Rupert Parker’s special interest is food and travel but he writes about everything from wilderness adventures to luxury spas. Despite having tasted over 80 countries he’s still hungry for travel.

Central America is one of those places that people remember because of the civil wars that ravaged the area in the ’80s and ’90s, but now all is peaceful and it should be on everyone’s bucket list. Honduras boasts a Caribbean coast and borders Guatemala, Nicaragua and El Salvador yet is well worth visiting in its own right.

Copán: Mayan Ruins and Hieroglyphics

Most people arrive in the city of San Pedro Sula by air, and there’s no real point in sticking around as it’s only around a three-hour drive to the Mayan site of Copán. It’s worth spending a couple of days here, as there’s much to see and the tiny town of Copán Ruinas makes a good base. Although the ruins are not as monumental as those of Tikal or Palenque, the real attraction is the intricate sculptures. Most of the originals are in the adjacent museum, but the highlight is the Hieroglyphic Stairway, 10 meters wide, 21 meters long with a total of 62 steps. It gets its name from the 2,200 hieroglyphs that form the longest known Mayan hieroglyphic text and is truly impressive.

When I visit, I almost have the site to myself and I spend a delightful morning exploring this once great city. It flourished between the fifth and ninth centuries with a population of 20,000 at its height but was then gradually abandoned and left to the jungle. Underneath some of the structures are tunnels dug by archaeologists, and you can see that the pyramids are like Russian dolls with larger pyramids built over smaller ones. Indeed there’s a touch of Indiana Jones as you journey through the walls in the dark, to suddenly find yourself in the light by the Copán River.

Tela: Flora, Flauna and Beaches of the Banana Republic

I next retrace my steps back to San Pedro Sula and travel another two hours to Tela on the Caribbean coast. Most of this area was cultivated by the United Fruit Company in the last century and gave Honduras the name of banana republic. One of their legacies is the Lancetilla Botanical Garden, which was started as a research centre in 1925 and now is the second-largest tropical garden in the world. It’s well worth a visit and there are swimming holes in the Lancetilla River, ideal for cooling off.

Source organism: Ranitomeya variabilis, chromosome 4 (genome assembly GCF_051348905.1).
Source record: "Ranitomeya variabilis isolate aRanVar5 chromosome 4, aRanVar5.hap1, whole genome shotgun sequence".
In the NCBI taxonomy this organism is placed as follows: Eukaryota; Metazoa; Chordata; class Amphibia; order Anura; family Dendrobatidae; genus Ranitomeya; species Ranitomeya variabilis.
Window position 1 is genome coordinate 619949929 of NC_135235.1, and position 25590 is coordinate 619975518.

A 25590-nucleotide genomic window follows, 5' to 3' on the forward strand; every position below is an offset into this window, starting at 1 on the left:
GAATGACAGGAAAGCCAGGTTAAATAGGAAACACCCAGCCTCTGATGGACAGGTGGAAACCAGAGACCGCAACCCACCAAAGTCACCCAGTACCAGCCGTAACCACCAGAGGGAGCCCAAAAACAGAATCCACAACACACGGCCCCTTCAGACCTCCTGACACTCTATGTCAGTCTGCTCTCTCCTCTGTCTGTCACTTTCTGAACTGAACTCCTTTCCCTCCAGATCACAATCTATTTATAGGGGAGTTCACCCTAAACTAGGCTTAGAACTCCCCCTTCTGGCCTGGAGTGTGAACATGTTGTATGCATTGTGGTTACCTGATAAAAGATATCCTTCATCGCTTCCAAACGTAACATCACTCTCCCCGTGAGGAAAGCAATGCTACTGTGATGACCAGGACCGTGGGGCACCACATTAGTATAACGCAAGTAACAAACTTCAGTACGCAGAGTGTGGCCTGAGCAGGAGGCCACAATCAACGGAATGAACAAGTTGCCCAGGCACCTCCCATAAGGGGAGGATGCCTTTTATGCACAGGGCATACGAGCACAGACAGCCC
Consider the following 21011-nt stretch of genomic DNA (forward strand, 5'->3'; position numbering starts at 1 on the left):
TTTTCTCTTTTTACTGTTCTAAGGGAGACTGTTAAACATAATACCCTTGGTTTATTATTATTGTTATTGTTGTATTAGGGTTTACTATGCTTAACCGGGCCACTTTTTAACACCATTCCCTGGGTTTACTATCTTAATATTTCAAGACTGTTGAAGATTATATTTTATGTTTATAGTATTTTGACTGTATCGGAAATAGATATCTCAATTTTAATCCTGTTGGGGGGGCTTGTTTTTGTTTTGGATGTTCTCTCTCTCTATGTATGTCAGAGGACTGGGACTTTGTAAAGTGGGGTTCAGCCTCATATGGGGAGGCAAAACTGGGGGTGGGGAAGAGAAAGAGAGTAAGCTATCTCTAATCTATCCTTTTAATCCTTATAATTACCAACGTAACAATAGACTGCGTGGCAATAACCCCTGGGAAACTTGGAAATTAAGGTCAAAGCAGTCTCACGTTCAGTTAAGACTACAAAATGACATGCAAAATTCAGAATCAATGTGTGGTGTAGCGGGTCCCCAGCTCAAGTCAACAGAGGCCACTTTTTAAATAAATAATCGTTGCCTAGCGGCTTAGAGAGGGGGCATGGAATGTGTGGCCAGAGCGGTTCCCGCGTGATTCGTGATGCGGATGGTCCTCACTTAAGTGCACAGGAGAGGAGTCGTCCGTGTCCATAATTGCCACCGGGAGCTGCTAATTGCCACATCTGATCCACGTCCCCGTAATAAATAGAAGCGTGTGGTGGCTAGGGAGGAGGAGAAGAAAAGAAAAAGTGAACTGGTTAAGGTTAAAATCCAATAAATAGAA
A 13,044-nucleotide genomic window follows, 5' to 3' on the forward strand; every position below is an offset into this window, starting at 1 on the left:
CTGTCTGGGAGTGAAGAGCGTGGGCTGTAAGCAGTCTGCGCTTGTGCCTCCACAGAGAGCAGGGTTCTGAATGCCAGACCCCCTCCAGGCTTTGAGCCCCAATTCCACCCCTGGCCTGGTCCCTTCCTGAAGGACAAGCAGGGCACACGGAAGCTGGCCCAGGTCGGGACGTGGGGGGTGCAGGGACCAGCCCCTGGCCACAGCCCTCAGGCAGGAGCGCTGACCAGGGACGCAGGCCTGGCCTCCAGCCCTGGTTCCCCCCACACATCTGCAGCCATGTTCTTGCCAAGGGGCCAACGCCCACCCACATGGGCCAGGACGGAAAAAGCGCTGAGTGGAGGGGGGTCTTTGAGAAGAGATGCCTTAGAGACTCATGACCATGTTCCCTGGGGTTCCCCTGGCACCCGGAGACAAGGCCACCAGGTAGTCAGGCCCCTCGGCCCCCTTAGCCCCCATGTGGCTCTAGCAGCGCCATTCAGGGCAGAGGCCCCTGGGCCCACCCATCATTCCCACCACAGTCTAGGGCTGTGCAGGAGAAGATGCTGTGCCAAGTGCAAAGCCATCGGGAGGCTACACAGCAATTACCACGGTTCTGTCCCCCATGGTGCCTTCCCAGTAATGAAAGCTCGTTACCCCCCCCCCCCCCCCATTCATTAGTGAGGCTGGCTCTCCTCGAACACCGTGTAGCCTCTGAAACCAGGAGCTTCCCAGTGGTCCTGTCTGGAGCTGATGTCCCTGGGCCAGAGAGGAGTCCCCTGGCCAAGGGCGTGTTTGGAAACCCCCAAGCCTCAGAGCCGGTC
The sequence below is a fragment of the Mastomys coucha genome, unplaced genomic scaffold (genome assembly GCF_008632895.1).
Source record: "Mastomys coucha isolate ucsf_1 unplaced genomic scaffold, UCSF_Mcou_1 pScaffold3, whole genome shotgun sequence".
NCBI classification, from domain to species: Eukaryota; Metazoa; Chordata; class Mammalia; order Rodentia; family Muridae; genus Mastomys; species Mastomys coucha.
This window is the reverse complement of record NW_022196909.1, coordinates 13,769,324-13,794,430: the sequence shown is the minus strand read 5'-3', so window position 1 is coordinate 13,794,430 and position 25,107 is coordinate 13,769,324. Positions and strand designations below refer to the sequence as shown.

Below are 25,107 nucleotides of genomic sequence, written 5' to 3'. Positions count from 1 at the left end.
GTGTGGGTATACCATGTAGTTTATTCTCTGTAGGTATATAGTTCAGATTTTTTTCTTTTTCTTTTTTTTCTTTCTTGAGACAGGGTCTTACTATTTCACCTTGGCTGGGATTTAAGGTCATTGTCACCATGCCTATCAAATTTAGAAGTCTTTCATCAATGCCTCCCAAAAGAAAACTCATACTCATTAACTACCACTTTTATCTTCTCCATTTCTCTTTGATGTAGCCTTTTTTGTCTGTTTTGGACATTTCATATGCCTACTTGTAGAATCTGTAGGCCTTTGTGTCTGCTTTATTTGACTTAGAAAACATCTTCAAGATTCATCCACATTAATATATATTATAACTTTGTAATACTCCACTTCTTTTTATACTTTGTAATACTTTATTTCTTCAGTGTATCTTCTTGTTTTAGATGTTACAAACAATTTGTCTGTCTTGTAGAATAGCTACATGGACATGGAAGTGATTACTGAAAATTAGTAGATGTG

Just down the beach from my hotel is a crumbling pier, another legacy of United Fruit. A defunct railway track leads out to the sea, but today it’s home to fishermen and boys doing daredevil jumps, proving their manhood in front of the local girls. It’s a great place to soak up the atmosphere and enjoy the sunset.

In the hotel restaurant, there’s a performance by a Garifuna dance troupe using acoustic instruments. They’re clad in traditional dress, and drums are a major feature. As you’d expect, the music is more African than Central American and the most famous form is Punta, a frenetic rhythm that has dancers moving their hips in a sensual circular motion. The music has moved on from its roots and the electric version, Punta Rock, is wildly popular all along the coast, particularly in Belize. After a few beers, I’m dancing the night away to the latest hot sounds.

Roatan: Tropical Island Retreat

Next day I’m on my way to La Ceiba farther down the coast. There’s a ferry here to the tropical island of Roatan, which takes just over an hour, but I opt for a short flight in a tiny prop plane. The island is a major cruise destination, getting more than five ships a day in the peak season, but today there’s just one boat in bringing passengers from New Orleans. At 37 miles long and 5 miles wide, Roatan’s forested slopes are surprisingly attractive and I make my base at the West Bay beaches.

A short drive away is Anthony’s Resort where I’m booked in for a dolphin encounter. Thankfully there are no animals doing tricks, and a group of us wade into the water to meet our new friend. Her trainer describes the dolphins’ characteristics, anatomy and behaviors and then invites each of us to get closer and touch. It’s a marvellous experience.

Honduras has had a bad rap recently with some press coverage describing it as extremely dangerous. I traveled by foot, minivan, and air, went to local bars and restaurants, strolled through street markets and hung out in village squares at night.   Everywhere I went I was treated with exceptional hospitality and nowhere did I feel under threat. Of course you have to be alert and be cautious where you go, but it would be a shame to miss out of one of the hidden gems of Central America.

Keep up with Rupert and his travels, planetappetite.com.

Featured Image: Copán Ruinas, Honduras (Shutterstock.com)

Fly.com Expert Tips


How To Get There: Ramón Villeda Morales International Airport (SAP) is approximately 7 miles from San Pedro Sula and is the busiest airport in Honduras. The airport is serviced by 13 domestic and international airlines, including American, Delta, Spirit and United. Information regarding the airport is available here.
Best Time To Visit: The best times to visit Honduras is generally February to April, when the weather is dry and predictable, and the trees are flourishing.

Sample Fares: Fares displayed are the lowest roundtrip fares found in the last 48 hours to San Pedro Sula from:
Houston — $684 Travel Dec. 21-29
Miami — $335 Travel Sept. 23-Nov. 25
New York City — $447 Travel Oct. 19-30
Orlando — $408 Travel Sept. 29-Oct. 14
San Jose, CA — $505 Travel Oct. 11-14
Flights to San Pedro Sula >>
* All fares are roundtrip including all taxes and are accurate at time of publication. For updated pricing, conduct a new search on Fly.com.

 

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